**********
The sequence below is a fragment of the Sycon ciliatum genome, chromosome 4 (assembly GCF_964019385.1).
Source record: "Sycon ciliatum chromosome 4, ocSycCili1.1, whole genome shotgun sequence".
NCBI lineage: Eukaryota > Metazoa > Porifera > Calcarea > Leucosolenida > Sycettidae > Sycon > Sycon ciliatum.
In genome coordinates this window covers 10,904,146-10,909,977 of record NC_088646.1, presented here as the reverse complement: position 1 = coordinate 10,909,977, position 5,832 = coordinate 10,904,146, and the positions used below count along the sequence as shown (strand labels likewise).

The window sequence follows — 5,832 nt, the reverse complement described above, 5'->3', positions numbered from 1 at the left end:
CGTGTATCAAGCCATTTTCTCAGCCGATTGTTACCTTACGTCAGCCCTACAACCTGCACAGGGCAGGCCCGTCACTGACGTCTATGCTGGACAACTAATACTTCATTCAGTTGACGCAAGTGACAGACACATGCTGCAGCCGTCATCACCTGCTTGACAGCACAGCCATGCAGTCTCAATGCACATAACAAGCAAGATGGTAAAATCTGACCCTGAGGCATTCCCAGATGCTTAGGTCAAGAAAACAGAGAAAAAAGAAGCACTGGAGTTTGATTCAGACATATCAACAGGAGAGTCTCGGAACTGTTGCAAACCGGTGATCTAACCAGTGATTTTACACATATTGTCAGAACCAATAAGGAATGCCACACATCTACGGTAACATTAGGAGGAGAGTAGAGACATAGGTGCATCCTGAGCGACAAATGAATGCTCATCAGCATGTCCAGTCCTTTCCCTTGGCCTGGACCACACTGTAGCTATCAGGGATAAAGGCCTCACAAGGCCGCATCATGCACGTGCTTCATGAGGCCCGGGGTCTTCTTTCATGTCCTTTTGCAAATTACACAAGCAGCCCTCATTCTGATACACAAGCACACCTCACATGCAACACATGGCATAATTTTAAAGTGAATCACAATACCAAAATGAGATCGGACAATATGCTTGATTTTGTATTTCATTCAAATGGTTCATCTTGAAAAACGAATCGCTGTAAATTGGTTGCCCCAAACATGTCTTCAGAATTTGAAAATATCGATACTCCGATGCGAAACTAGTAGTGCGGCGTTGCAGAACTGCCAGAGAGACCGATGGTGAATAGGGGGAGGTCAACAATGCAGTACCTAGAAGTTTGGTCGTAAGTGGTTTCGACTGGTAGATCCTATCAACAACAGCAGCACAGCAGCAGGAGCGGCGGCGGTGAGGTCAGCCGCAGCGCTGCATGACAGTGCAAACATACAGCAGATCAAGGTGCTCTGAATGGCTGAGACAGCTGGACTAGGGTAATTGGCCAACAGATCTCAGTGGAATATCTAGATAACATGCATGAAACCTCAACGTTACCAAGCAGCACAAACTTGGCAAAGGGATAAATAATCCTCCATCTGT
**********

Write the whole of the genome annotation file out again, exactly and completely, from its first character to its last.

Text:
The sequence below is a fragment of the Sycon ciliatum genome, chromosome 4 (assembly GCF_964019385.1).
Source record: "Sycon ciliatum chromosome 4, ocSycCili1.1, whole genome shotgun sequence".
NCBI lineage: Eukaryota > Metazoa > Porifera > Calcarea > Leucosolenida > Sycettidae > Sycon > Sycon ciliatum.
In genome coordinates this window covers 10,904,146-10,909,977 of record NC_088646.1, presented here as the reverse complement: position 1 = coordinate 10,909,977, position 5,832 = coordinate 10,904,146, and the positions used below count along the sequence as shown (strand labels likewise).

The window sequence follows — 5,832 nt, the reverse complement described above, 5'->3', positions numbered from 1 at the left end:
CGTGTATCAAGCCATTTTCTCAGCCGATTGTTACCTTACGTCAGCCCTACAACCTGCACAGGGCAGGCCCGTCACTGACGTCTATGCTGGACAACTAATACTTCATTCAGTTGACGCAAGTGACAGACACATGCTGCAGCCGTCATCACCTGCTTGACAGCACAGCCATGCAGTCTCAATGCACATAACAAGCAAGATGGTAAAATCTGACCCTGAGGCATTCCCAGATGCTTAGGTCAAGAAAACAGAGAAAAAAGAAGCACTGGAGTTTGATTCAGACATATCAACAGGAGAGTCTCGGAACTGTTGCAAACCGGTGATCTAACCAGTGATTTTACACATATTGTCAGAACCAATAAGGAATGCCACACATCTACGGTAACATTAGGAGGAGAGTAGAGACATAGGTGCATCCTGAGCGACAAATGAATGCTCATCAGCATGTCCAGTCCTTTCCCTTGGCCTGGACCACACTGTAGCTATCAGGGATAAAGGCCTCACAAGGCCGCATCATGCACGTGCTTCATGAGGCCCGGGGTCTTCTTTCATGTCCTTTTGCAAATTACACAAGCAGCCCTCATTCTGATACACAAGCACACCTCACATGCAACACATGGCATAATTTTAAAGTGAATCACAATACCAAAATGAGATCGGACAATATGCTTGATTTTGTATTTCATTCAAATGGTTCATCTTGAAAAACGAATCGCTGTAAATTGGTTGCCCCAAACATGTCTTCAGAATTTGAAAATATCGATACTCCGATGCGAAACTAGTAGTGCGGCGTTGCAGAACTGCCAGAGAGACCGATGGTGAATAGGGGGAGGTCAACAATGCAGTACCTAGAAGTTTGGTCGTAAGTGGTTTCGACTGGTAGATCCTATCAACAACAGCAGCACAGCAGCAGGAGCGGCGGCGGTGAGGTCAGCCGCAGCGCTGCATGACAGTGCAAACATACAGCAGATCAAGGTGCTCTGAATGGCTGAGACAGCTGGACTAGGGTAATTGGCCAACAGATCTCAGTGGAATATCTAGATAACATGCATGAAACCTCAACGTTACCAAGCAGCACAAACTTGGCAAAGGGATAAATAATCCTCCATCTGT